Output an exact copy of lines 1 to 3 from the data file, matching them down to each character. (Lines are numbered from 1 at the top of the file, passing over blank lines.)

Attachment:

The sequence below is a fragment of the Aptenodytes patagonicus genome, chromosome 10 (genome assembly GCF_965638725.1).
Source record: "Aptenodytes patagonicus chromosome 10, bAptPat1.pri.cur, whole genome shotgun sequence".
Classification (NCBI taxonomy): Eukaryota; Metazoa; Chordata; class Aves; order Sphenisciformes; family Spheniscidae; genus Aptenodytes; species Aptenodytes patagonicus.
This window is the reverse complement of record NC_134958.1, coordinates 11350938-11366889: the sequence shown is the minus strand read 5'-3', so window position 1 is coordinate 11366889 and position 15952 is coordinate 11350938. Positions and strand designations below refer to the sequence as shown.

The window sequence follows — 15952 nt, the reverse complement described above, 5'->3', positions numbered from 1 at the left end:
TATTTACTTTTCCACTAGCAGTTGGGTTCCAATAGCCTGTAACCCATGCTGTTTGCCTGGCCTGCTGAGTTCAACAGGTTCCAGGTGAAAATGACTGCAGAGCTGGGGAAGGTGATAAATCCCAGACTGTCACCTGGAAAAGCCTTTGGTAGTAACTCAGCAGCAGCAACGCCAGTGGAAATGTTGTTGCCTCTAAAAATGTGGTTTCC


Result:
The sequence below is a fragment of the Aptenodytes patagonicus genome, chromosome 10 (genome assembly GCF_965638725.1).
Source record: "Aptenodytes patagonicus chromosome 10, bAptPat1.pri.cur, whole genome shotgun sequence".
Classification (NCBI taxonomy): Eukaryota; Metazoa; Chordata; class Aves; order Sphenisciformes; family Spheniscidae; genus Aptenodytes; species Aptenodytes patagonicus.